Yesterday afternoon, Ashley, Laura and I went to our favorite little cafe to do some homework. Ken, the English tutor from Georgia, was there teaching a lesson. We chatted and he asked us for cultural updates about the United States to tell his students. He joined our table when his lesson was over. We all got to talking and eating and drinking and talking and talking and eating and drinking. The two guys that were working that night, Paul and Paco, are both students of his, so they occasionally joined us. We spoke Spanish and English. We had an incredibly delicious Spanish version of cheese sticks, little chunks of crispy fried brie on top of a cranberry marmalade. We had little green peppers, roasted and salty. Of course we had patatas bravas, one of the better ways to prepare potatoes, fried and topped with spicy red sauce and aioli. Ken left at about closing time but we ended up staying after to talk some more and to listen to music with the waitstaff. They had Bob Dylan on someone's iPod and we all sang along. Different accents, same lyrics. They wanted us to sing the Fresh Prince of Bel-air theme song. The translated version of this song is one of the funniest things I have ever heard. They think it is WAY COOL to do the high-five, snap sequence.
We all went out afterwards to one of our favorite bars. It was kind of a neat moment. We had to put up our study stuff in our rooms, so we told them we would meet them somewhere. We were able to easily make plans to meet at El Negrito. Because we know where it is. Because we live here.
Meeting people is so interesting here. They truly have a different point of view of the world and a different mentality of thinking. They want to talk about the same things we talk about at home: movies, books, music, friends, going out, etc. But it's all slightly different in a way that's hard to explain. I am speaking in Spanish all the time. Learning new words and phrases and mannerisms. I am telling jokes, kind of, and understanding more and more. In some ways I feel like I am going through a reconnection with myself. Does this sound to dramatic or cheesy? I generally know how I am perceived at home, because we are all speaking the same language and my mannerisms are always appropriate and I know the social norms. When I first got here I felt like I was forced to project a different image because of my lack of vocabulary and understanding. I relied mostly on body language and facial expressions. As I learn more and understand more, I can slowly but surely become more myself through my words. I can more adequately express who I am now than I could three weeks ago. A reconnection with my outward self, but the Spanish-speaking version.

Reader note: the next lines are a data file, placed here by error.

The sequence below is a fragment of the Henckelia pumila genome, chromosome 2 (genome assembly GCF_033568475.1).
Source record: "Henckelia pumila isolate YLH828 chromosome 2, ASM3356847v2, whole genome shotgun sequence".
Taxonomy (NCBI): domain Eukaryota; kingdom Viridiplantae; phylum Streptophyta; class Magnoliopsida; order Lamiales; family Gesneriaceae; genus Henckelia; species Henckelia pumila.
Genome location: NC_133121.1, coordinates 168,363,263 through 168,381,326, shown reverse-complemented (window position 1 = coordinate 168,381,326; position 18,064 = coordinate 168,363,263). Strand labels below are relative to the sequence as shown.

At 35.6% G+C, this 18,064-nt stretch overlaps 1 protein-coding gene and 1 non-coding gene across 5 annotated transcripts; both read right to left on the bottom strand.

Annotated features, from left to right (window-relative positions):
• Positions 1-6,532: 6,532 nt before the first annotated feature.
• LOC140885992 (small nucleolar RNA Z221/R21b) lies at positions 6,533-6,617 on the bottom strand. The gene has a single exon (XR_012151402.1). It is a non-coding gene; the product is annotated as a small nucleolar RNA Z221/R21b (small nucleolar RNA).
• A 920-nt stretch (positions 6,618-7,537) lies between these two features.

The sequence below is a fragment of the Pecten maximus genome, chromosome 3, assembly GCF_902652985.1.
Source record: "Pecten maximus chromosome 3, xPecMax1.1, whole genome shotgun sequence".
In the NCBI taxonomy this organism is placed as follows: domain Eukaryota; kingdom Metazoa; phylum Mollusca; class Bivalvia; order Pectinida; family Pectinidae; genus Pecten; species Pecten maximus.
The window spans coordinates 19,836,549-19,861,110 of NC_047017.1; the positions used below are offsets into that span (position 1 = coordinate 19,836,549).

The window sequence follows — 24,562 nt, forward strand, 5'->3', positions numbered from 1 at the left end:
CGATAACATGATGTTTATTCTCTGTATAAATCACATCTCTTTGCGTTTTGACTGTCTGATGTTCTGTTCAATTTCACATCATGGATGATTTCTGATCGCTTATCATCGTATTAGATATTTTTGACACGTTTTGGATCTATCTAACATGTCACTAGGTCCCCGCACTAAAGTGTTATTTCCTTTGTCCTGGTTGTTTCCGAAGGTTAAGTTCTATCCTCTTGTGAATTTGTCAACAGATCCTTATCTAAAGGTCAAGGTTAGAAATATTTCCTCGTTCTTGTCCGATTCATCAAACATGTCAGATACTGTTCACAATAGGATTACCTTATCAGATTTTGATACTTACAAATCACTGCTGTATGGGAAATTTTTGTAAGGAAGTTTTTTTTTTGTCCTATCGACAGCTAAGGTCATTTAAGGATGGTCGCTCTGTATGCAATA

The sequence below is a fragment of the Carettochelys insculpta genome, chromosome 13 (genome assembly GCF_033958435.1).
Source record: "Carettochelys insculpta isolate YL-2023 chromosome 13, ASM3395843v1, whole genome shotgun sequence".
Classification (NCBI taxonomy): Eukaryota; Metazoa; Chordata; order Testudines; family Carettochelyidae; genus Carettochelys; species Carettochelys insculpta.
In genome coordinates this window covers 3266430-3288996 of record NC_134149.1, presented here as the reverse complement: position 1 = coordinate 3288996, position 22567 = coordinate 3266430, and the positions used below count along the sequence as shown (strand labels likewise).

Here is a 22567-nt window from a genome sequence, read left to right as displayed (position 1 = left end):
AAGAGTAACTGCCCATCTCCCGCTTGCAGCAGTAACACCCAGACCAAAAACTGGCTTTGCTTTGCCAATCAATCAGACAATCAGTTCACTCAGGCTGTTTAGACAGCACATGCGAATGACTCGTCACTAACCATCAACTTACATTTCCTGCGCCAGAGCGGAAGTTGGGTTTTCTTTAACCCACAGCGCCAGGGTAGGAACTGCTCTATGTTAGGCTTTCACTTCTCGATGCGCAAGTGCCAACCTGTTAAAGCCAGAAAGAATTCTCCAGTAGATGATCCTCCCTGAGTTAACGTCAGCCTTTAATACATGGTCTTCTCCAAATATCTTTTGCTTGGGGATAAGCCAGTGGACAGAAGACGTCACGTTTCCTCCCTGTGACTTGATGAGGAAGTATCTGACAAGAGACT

Tomorrow we go on an excursion to Requena, a small medieval village inland from Valencia. We will go wine-tasting and then to the famous cave system there. I will definitely be taking pictures and will post them ASAP. Un abrazo fuerte.